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It’s one thing to be a member of an in-group that provides support as we make choices. It’s a whole other thing to be cast out, scapegoated, or tribally shamed because others do not accept or believe in our fears, dreams, and authenticity, and thus cannot appreciate our courage.

Courage, I find, takes enormous courage.

As I contemplate courage, my relationship to it, and these points, two aspects stand out: The terrible loneliness of courage, and how subjective it is.

Fear is, of course, subjective, too. This came home to me particularly this week as I had a conversation with a young student about concerns and plans for schools reopening. I realized afresh, during our brief interaction, that we all fear things in the coming months. Some are afraid they’ll be forced to take a vaccine for coronavirus in order to attend school, or forced to wear a mask all day. Others fear equally there will be no vaccine, at least not a safe and effective one, and students won’t wear masks.

To be human is to know fear. We all have that in common. I wish we could stay rooted in that commonality and work together, but instead most people take it one step farther and fight about which fear is real and legitimate; not a successful strategy for problem-solving.

There’s an old proverb: “Fear and courage are brothers.” Most of us understand that courage can’t exist without fear. This is an aspect of courage that’s heavily underlined as I research. It doesn’t help us much now, though, when we fear so many different, if not opposite, things.

If fear is subjective, then courage must be, too. Right now we see a mad scramble as different groups work to legitimize their fears and invalidate those of others. Contempt, violence and broken relationships are the result, and we wind up more thoroughly divided than we started.

Courage, then, becomes something we each define for ourselves, rather than a concept we all agree on.

Because our culture has such low emotional intelligence, and fear is such a loaded thing to talk about honestly, the idea of courage becomes equally difficult to address and remains nebulous and elusive, a thing in the shadows.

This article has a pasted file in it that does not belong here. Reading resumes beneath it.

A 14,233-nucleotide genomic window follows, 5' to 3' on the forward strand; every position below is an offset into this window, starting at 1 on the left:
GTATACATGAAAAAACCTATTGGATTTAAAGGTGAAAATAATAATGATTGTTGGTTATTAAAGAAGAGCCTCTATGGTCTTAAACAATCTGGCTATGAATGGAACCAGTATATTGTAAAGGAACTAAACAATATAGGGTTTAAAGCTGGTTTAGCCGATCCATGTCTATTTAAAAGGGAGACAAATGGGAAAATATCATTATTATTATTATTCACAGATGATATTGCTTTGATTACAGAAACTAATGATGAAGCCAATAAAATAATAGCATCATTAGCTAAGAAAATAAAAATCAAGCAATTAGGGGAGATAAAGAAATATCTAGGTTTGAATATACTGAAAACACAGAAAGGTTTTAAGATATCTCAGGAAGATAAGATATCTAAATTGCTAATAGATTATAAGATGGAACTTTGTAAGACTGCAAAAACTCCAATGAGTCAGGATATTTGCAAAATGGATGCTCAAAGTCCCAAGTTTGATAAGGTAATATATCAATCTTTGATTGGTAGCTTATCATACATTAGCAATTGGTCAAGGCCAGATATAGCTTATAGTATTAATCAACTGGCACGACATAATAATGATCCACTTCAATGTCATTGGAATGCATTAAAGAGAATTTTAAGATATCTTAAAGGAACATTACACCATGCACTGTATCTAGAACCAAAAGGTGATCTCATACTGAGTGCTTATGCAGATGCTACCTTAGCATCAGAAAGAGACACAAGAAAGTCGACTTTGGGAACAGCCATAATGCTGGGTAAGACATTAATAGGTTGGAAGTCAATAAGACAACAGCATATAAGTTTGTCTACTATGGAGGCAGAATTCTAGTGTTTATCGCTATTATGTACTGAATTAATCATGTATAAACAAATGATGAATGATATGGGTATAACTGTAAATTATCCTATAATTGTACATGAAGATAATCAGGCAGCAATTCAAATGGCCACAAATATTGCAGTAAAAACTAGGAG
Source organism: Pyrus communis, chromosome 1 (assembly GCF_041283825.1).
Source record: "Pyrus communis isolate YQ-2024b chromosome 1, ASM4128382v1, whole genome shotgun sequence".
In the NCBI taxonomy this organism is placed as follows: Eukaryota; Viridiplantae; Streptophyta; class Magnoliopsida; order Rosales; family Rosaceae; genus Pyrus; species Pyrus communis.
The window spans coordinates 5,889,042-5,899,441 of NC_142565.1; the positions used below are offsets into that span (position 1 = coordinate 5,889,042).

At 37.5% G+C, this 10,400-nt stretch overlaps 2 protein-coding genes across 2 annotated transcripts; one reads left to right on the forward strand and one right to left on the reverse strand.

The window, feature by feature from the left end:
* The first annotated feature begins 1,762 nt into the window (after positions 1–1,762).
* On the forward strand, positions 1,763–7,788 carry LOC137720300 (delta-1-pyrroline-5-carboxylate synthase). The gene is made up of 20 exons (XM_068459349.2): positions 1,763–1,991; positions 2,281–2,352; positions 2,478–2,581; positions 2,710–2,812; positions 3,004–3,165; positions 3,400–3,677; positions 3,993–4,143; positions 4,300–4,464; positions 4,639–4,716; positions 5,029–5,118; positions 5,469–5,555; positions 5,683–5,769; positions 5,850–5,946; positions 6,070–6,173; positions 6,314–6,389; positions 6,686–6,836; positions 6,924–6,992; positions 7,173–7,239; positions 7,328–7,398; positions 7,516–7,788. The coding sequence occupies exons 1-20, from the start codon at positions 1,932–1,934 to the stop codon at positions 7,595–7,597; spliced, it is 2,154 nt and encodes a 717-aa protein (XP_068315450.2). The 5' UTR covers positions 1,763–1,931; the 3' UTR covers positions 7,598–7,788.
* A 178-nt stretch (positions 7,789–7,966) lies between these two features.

Who would have thought how complicated courage is?

I have no grand conclusions. What I will say is that thinking about courage has softened some of my certainty that I can recognize and appreciate it in those around me. What do I know of what lies in the hidden places of others? I’m also reminded that, at the end of the day, the best friend and support we have is ourselves. Nobody can walk in our shoes but us, and that means nobody has access to the full truth of our experience, our fear, or the fullness of our courage. Our own love and approval may be all we get, and that needs to be enough.

Practicing courage, in spite of the price. My daily crime.

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Gratitude

This post has been simmering in the back of my mind for some while. I’ve taken my time approaching it because it seems to be something of a landmine for some people.

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In simplest terms, to be grateful is to be thankful.

It’s easy to be thankful for the things we enjoy and make us happy. Thankfulness can also be a matter of routine or ritual, as in the case of saying grace before meals, or a display of good manners, like thanking a service person.

Those are the smiling, kindly faces of gratitude.

But gratitude can also wear the aspect of a hag, and then we’re in darker, grittier territory.

Part of the experience of life and relationship includes pain and trauma, there’s no getting around it. We all have a haunted cellar in our soul in which we have suffered. Sadly, many people live in that cellar, picking their scabs, reopening their wounds, and competing with others to win the Most Victimized and Best Haunted Cellar awards.

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That’s a choice.

I’m not suggesting our feelings of disillusionment, pain, rage, fear, shame, betrayal and self-pity are wrong or inappropriate, nor am I victim blaming or shaming, taking some kind of high moral ground, or minimizing the tragic challenges and traumatic experiences we face in life.

Our inevitable wounds are not the point. The point is what we choose to do with them. Do we heal them or not?